Skip to content
open navigation


SVC Offers Timely New Courses this Fall

This fall, Southern Vermont College (SVC) is offering several new courses, including a class that examines racial bias and the criminal justice system, one that will explore the rich history of Bennington through multi-media stories, a visual arts class informed by the study of ancient texts and sacred symbols from a variety of cultures, and a course on the biochemical and physiological changes that allow animals and humans to live in and explore challenging environments. These Fall 2017 classes are open to current SVC students and to the public.

With the ongoing debate in the United States on the challenges facing police and communities of color, the upper-level course on Race, Police, and American Justice will incorporate local law enforcement and community resources into the class. The class, co-taught by Professor Tom Redden, Assistant Professor Renee Merges, Assistant Professor Judith Herzberg, and Mountaineer Scholars Director/Diversity Initiatives Ivan Figueroa, will meet Tuesdays and Thursdays from 10:10 a.m. to 12 p.m. starting August 29.

In Legends, Landmarks, and Adventurers, students will have the opportunity to explore the community around SVC and translate Bennington’s history into unique, multi-media stories. Students will utilize local resources and research this history through art, architecture, and historical sites to become inspired researchers, reflective historians, and visual storytellers. The course, taught by Professor Redden and renowned artist and teacher of digital design Barbara Ackerman, will be offered Tuesdays and Thursdays from 3:35 p.m. to 5:25 p.m. starting August 29.

In Art, Text, and Sacred Symbol, Rabbi Jarah Greenfield will introduce art that is informed by the study of influential texts and symbols from a variety of cultures and moments in history, such as early alphabets, magic amulets, sacred geometry, illuminated manuscripts, tattoos, and emojis. Students will participate in the art-making process through literary and historical analysis, the study of fundamental principles of design, and reviewing works by contemporary artists dealing with concepts of sacred text and symbols. This course will be offered on Tuesdays and Thursdays from 3:35 to 5:25 p.m. starting August 29.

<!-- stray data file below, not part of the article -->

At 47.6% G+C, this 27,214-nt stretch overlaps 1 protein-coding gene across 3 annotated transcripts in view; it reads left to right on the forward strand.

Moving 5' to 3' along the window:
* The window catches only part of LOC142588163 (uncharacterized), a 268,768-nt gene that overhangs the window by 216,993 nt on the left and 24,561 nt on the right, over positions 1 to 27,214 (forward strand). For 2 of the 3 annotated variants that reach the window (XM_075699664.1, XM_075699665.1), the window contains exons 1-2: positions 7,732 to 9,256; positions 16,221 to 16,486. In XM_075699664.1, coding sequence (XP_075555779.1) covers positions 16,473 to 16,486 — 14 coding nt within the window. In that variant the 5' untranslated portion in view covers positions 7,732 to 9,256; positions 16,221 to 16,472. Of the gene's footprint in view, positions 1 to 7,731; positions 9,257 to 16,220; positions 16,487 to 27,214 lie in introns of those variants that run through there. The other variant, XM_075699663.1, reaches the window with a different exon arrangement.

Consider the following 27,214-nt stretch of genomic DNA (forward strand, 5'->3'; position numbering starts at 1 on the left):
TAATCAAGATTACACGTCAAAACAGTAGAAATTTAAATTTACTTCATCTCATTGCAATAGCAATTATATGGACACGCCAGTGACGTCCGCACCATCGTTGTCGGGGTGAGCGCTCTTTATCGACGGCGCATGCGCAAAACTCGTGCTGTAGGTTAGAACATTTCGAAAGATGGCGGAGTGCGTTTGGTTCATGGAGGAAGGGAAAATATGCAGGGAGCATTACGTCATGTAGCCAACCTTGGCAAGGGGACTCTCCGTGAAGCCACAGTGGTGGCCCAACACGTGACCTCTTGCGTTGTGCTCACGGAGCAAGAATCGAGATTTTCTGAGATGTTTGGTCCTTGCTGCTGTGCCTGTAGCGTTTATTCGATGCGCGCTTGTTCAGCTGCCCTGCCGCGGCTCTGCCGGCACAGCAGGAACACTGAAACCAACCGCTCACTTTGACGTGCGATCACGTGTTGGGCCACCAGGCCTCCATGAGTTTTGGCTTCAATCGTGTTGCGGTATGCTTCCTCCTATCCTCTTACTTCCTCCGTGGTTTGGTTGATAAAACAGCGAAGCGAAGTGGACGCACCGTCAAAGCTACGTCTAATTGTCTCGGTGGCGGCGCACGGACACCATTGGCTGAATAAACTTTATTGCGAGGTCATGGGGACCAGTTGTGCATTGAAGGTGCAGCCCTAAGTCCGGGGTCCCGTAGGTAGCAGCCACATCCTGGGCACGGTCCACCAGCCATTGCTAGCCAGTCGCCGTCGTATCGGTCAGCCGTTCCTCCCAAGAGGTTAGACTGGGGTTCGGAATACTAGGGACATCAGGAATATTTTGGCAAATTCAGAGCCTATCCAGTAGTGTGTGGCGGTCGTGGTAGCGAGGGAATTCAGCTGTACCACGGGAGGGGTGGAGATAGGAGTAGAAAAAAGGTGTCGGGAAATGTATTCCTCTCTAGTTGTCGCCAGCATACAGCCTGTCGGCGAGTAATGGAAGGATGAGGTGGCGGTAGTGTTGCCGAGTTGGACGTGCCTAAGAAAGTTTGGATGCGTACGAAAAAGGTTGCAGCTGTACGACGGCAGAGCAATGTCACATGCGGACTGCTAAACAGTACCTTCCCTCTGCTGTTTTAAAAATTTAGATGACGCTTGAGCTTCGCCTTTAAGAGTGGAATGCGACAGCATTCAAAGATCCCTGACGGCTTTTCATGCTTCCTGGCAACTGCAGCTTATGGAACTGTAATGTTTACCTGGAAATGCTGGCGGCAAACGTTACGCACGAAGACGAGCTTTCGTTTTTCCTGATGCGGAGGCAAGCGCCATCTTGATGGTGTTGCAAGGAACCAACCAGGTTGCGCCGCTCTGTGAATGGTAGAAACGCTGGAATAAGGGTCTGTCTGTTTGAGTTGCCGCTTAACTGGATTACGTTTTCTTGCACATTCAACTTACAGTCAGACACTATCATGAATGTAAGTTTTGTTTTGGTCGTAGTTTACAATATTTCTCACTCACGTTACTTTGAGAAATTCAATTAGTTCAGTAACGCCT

Life in Extreme Environments is the study of various organisms that have adapted to and thrive in so-called “extreme” environments. What enables a bear to hibernate during the cold of the Alaskan winter? How can the bar-headed goose fly over the towering Himalayas? How do Japanese pearl divers hold their breath and dive to such oceanic depths without suffering from the bends? This course will provide a comprehensive understanding of the biochemical and physiological changes that allow both animals and humans to live in and explore such challenging environments. These topics will be investigated by using prominent research articles in each field as a starting-off point, leading to student-led, online discussions and further individual research during which students will engage with each subject from a new perspective. This course will be offered online starting August 28.

There are many additional courses to choose from; the course schedule is available online at Admissions staff is available to answer any questions by calling 802-447-6300 or by e-mail at

Back to top